Thursday, April 2, 2009

G20 summit: European demands threaten to wreck deal

April 2, 2009

Philip Webster, Political Editor and Catherine Philp

France and Germany delivered a late threat to derail Gordon Brown’s efforts to secure a global recovery deal last night by demanding new concessions from the United States on financial regulation.

In a classic show of eve-of-summit brinkmanship, Angela Merkel and Nicolas Sarkozy joined forces to give warning that they would refuse to sign any agreement that did not meet their “red lines” on tax havens, hedge fund regulation, tracing “securitised” assets sold around the world and capping bankers’ remuneration. They also wanted the “naming and shaming” of tax havens that refused to go along with tougher regulatory rules, which is being opposed by the United States.

In a reminder of former confrontations between America and the countries of Old Europe, Mr Sarkozy suggested that Europe would not take economic direction from the US. He appeared to suggest that America would have to compromise, adding pointedly: “The crisis didn’t spontaneously erupt in Europe, did it?”

The firm stance of Mr Sarkozy and Ms Merkel and the language used in a joint press conference took negotiators by surprise as they prepared to work through the night on the communiqué to be released today.

Although Mr Brown and President Obama appeared confident of an agreement throughout yesterday’s talks in London, it was clear last night that Mr Obama would have to make more concessions if differences were to be smoothed over.

Officials pointed out that several of the demands made by Mr Sarkozy and Ms Merkel had already been granted in the run-up to the summit. One said that they were setting themselves up to claim victory afterwards. But officials accepted that in order to be able to sell an agreement to their home audiences, further changes might have to be made today.

Mr Sarkozy has already threatened to walk out of the gathering if he does not get his way and said last night that the German-Franco demands on regulation were “non-negotiable”. Both added that the “new financial architecture” must come today rather than be foisted off to another G20 summit.

Mr Sarkozy said that the summit provided a once-in-a-lifetime opportunity to give capitalism a conscience.He added: “Germany and France will speak with one and the same voice. The objective is a simple one — we demand results; we want hard and fast results.”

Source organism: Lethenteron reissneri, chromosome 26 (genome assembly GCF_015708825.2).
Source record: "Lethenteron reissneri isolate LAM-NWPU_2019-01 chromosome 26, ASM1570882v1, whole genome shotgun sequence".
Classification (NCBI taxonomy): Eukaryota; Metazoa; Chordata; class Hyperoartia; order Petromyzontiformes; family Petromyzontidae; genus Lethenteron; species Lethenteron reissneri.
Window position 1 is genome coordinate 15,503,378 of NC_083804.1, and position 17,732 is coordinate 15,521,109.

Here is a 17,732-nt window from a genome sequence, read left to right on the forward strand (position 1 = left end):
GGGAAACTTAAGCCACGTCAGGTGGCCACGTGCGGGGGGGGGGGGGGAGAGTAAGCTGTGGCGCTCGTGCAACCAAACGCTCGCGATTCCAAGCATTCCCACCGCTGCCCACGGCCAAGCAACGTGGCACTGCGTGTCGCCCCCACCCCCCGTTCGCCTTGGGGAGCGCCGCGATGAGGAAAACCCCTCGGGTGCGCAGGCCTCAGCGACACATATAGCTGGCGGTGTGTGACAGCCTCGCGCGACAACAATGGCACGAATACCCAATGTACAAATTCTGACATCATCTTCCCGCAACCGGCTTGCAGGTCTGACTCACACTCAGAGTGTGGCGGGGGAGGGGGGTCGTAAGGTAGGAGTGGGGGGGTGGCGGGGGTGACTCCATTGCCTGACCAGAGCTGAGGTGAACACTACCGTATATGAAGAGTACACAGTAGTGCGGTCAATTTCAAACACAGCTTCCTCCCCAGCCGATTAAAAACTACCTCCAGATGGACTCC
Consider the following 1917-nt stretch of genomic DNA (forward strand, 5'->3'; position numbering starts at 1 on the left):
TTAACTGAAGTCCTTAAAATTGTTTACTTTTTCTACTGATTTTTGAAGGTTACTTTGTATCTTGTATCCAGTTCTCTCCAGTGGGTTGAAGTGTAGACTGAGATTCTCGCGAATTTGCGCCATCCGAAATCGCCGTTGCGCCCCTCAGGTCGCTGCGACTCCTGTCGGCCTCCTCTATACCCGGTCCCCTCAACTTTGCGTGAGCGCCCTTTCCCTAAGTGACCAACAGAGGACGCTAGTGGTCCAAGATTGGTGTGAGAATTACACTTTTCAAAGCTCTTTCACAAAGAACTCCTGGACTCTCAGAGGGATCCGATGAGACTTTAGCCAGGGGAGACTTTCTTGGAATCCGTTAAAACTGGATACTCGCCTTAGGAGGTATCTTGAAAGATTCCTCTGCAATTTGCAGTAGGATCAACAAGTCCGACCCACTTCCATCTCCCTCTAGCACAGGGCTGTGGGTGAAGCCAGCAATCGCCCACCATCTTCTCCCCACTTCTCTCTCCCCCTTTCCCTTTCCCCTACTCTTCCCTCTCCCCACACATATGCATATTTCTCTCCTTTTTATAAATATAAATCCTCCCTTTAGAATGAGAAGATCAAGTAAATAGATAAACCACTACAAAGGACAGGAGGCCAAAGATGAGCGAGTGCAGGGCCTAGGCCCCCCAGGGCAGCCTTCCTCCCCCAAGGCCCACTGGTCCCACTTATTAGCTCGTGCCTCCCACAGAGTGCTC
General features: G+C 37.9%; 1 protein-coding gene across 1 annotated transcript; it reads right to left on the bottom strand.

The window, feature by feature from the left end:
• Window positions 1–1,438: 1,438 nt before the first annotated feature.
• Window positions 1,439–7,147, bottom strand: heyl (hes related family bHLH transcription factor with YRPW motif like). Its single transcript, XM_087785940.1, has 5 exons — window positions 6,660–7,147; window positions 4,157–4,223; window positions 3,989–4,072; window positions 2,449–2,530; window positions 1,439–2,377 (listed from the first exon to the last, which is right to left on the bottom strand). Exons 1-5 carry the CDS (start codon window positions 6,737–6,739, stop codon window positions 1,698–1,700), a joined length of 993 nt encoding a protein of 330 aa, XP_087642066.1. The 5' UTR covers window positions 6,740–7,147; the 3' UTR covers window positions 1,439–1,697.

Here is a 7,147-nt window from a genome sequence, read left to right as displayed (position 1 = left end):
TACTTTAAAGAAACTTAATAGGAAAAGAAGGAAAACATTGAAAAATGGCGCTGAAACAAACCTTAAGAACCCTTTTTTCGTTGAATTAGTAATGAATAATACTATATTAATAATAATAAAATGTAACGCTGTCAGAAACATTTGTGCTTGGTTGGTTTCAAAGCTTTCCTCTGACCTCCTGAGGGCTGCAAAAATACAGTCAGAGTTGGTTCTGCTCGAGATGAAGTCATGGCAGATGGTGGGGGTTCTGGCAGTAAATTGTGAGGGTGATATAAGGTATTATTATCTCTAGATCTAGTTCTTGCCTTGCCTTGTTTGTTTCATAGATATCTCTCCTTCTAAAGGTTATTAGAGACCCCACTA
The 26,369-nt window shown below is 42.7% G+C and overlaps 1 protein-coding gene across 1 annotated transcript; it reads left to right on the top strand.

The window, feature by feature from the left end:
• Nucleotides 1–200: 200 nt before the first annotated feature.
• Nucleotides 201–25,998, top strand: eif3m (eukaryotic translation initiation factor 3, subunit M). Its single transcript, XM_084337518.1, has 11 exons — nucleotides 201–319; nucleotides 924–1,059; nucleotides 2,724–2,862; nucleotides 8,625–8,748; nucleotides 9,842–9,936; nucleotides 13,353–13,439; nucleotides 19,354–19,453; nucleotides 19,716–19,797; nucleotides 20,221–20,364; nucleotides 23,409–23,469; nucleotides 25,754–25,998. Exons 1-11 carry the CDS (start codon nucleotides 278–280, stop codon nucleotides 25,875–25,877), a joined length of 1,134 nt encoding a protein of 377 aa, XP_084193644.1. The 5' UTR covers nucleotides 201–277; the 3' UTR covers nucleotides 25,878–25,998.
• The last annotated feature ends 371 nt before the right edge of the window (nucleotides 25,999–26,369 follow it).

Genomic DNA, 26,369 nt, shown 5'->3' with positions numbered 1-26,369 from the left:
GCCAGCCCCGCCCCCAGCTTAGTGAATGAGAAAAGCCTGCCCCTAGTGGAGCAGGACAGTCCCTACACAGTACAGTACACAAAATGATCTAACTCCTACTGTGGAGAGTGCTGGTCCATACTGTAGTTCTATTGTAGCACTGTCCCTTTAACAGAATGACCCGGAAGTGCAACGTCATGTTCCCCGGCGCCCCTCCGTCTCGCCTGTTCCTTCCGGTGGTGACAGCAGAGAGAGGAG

Ms Merkel said that the two countries wanted to see “a new architecture and new regulations for financial markets” spelt out very clearly in the final communiqué of the summit. She added: “We have come in a constructive mood. We don’t want results that have no impact in practice but results that change the world as we know it.”

The French President said he trusted Mr Obama and was not pointing the finger of blame at any specific country for the crisis. But he indicated that France and Germany would be ready to discuss other issues only if they felt that their priority of tougher regulation was being adequately dealt with. “This is an historic and unique opportunity to build a new world and this opportunity we do not want to see pass by. Without regulation there will be no trust and confidence and without confidence there will be no relaunch of the economy.” He added: “We are totally prepared to discuss other things so long as these issues are clearly dealt with and solved.”

Ms Merkel said: “The day after tomorrow will be too late. The decisions need to be taken now — today and tomorrow.”

The tone of the two leaders differed sharply from that adopted by Mr Brown and Mr Obama earlier in the day. Mr Brown spoke of leaders being “within a few hours” of agreeing a global plan for economic recovery.

Mr Obama said he was “absolutely confident” that the meeting would reflect an enormous consensus about the need to work together. He said that he understood the desire to inject drama into the occasion but there had been “extraordinary convergence”.

Mr Obama also had a warning for fellow leaders. The US would do its share in promoting growth but it had its own domestic economic problems to deal with, including the current account deficits. “If there’s going to be renewed growth it can’t just be the United States as the engine,” he said. “Everybody is going to have to pick up the pace.”

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